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Slate Expectations

Will the iPad and other tablet computers redefine mobile computing?

Apple has already addressed some early objections to the iPad as a business device. Only a week after it went on sale, the company announced an improved operating system for both the iPhone and iPad, available this fall, that will allow more than one application to run at a time. The data security of Apple’s mobile products, which had been considered inferior to the BlackBerry’s, will also be enhanced, with improved encryption capabilities and support for Cisco VPN network security.

Perhaps as significant, the new operating system will enable companies to download internally developed applications directly to employees’ company-issued devices. Until now, companies have had to either put such apps on Apple’s App Store in full public view, or conduct a work-around through Apple’s iTunes software.

Although Apple’s corporate presence is small, it has “a very significant first-mover advantage,” says Jenko. Still, IDC analyst David Daoud counsels potential buyers to wait and see what competitors come out with. “I think later in the year you will see some cool new products hitting the market at lower price points,” he says.

David McCann is senior editor for technology at CFO.

Is There an App for That?

Like the vastness of space, the number of applications for smart phones almost defies comprehension. Apple’s App Store offered 185,000 third-party applications as of mid-April, and BlackBerry maker Research in Motion (RIM) now claims 250,000 registered developers (it doesn’t even bother to count the applications). Corporate users can also create their own custom applications for those and other smart-phone platforms, such as Windows Mobile, Android, and Symbian.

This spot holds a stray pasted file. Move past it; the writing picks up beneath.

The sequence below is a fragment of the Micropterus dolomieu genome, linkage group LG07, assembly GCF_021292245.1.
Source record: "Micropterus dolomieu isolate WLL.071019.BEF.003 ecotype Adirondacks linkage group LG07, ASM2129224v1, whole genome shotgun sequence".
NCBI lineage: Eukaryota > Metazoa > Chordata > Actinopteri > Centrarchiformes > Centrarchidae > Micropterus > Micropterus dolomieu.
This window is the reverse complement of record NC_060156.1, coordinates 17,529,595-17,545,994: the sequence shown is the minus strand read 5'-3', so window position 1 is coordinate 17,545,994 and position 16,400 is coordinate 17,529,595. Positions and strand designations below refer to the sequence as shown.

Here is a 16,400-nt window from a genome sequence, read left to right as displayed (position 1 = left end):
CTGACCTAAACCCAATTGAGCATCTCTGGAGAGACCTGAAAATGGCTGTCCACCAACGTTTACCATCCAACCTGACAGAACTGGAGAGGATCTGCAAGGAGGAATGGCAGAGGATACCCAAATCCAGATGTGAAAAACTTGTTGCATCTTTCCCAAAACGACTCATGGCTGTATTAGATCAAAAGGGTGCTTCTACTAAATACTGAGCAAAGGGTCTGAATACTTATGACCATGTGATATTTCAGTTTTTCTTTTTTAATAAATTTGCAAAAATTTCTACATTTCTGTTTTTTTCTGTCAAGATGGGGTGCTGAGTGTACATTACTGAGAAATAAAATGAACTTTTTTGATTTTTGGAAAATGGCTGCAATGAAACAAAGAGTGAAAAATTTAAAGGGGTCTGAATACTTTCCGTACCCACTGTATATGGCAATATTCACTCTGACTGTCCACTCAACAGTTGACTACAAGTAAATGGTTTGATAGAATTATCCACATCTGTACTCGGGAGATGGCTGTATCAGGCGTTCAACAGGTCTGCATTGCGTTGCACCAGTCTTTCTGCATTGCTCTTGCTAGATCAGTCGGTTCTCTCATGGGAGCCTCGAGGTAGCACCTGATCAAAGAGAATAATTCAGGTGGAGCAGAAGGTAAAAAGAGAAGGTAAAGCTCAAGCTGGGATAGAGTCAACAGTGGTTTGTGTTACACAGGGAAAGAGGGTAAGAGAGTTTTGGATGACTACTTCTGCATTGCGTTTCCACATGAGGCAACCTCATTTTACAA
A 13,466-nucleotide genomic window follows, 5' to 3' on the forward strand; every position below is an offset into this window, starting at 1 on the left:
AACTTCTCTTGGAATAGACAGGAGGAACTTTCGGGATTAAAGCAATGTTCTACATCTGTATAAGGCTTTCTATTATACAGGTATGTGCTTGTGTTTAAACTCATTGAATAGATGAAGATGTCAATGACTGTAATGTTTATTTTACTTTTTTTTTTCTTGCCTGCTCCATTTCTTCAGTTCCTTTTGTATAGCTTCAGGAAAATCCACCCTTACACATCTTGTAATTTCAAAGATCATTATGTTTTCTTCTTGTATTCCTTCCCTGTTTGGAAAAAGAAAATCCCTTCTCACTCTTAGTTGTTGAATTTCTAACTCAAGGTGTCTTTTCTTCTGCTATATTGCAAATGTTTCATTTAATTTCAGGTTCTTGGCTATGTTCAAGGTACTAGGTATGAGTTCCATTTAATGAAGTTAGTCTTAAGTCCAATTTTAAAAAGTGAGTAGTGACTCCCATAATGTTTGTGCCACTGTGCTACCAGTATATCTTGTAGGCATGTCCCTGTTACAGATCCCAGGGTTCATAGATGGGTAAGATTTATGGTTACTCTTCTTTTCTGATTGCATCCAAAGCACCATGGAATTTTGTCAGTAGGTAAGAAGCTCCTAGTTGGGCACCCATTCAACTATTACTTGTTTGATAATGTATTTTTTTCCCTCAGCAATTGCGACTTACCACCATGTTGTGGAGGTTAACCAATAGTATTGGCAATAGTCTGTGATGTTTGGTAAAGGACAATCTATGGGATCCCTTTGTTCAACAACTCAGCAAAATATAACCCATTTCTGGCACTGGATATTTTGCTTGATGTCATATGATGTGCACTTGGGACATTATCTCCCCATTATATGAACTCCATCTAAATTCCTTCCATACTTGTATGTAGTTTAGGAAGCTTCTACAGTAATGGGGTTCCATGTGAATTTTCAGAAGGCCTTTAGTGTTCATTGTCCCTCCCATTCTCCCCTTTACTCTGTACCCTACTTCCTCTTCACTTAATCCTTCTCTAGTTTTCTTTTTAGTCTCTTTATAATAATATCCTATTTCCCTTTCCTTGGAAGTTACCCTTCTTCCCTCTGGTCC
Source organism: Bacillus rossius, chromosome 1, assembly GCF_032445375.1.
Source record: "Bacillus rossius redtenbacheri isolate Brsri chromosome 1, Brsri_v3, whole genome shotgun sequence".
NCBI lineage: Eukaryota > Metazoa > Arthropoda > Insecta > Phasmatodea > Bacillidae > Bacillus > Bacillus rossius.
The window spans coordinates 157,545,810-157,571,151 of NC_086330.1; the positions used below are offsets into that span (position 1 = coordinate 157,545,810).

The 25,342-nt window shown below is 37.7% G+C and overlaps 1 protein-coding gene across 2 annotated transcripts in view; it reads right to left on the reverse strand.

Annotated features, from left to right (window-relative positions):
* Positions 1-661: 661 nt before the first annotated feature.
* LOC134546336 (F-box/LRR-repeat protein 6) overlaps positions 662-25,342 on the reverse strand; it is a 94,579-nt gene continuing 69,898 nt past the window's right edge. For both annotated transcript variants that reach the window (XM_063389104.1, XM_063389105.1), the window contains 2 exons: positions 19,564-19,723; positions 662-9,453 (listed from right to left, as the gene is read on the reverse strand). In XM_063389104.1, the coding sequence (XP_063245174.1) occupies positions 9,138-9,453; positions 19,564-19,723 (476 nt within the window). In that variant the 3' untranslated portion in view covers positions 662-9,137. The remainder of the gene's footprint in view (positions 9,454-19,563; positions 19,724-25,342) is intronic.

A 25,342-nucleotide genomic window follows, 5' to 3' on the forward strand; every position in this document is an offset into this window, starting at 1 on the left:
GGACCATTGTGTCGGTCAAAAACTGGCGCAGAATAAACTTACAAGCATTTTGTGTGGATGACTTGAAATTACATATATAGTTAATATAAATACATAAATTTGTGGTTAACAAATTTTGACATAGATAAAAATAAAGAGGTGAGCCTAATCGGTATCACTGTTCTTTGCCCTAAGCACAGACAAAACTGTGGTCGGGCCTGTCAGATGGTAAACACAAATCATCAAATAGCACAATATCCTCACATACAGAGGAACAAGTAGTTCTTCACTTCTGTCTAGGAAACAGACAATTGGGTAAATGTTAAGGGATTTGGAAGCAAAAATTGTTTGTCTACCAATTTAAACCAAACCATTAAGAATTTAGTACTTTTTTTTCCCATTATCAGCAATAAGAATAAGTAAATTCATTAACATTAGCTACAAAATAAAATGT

What has been the net effect on businesses? Not much, since the vast majority of smart-phone applications are aimed at consumers. “We’re still not seeing many companies rolling out smart-phone apps in any broad kind of way,” says Julie Palen, senior vice president of mobile-device management for Tangoe, a telecommunications expense management firm.

And the applications that businesses use most frequently often disappoint because they were designed for computers. “I can run Salesforce.com on my BlackBerry, but the experience isn’t very good, so I’m going to do the minimum,” Palen says.

But Accenture consultant Gregory Jenko says consumers’ enthusiastic adoption of the iPhone will spark a paradigm shift. “The more people play with their apps, the more they start thinking about the great work-related things they could do if they had access to company information,” he says. “The use of smart-phone technologies for the workforce is going to start to take off.”

Indeed, even RIM — whose BlackBerry holds a wide lead in the enterprise market and for which there are, by far, the most applications designed for businesses — credits Apple with raising corporate consciousness of smart phones’ potential. “The iPhone has done wonders in creating awareness,” says Mike Kirkup, RIM director of developer relations.

Kirkup points to some recently developed applications for BlackBerry as evidence of increasing business applicability for smart phones. One, for instance, sends alerts to the mobile devices of security guards. A more sophisticated app has been developed for internal use by toolmaker Ridgid (part of Emerson Professional Tools). It improves sales-call volume and allows salespeople to retrieve corporate information by smart phone.

As smart phones become the preeminent mobile device, employees may finally find that, yes, there is a business app for that. — D.M.

Some Popular Business-Related Apps

Skype Mobile. Allows users to make Skype calls without using phone minutes

Xora Mobile Workforce Manager. A combination GPS and time clock that lets workers punch in, punch out, keep track of overtime, and know when to turn left or right

Telenav Track. Lets employers actually see workers, vehicles, and other equipment in the field; automates field-data capture and integrates with back-office systems

iTerminal. Enables mobile personnel to accept credit-card payments

mbPointer. Lets an iPhone double as a presentation pointer

iXpenseIt. Offers mobile expense recording and budget tracking; users enter data and take a picture of the receipt


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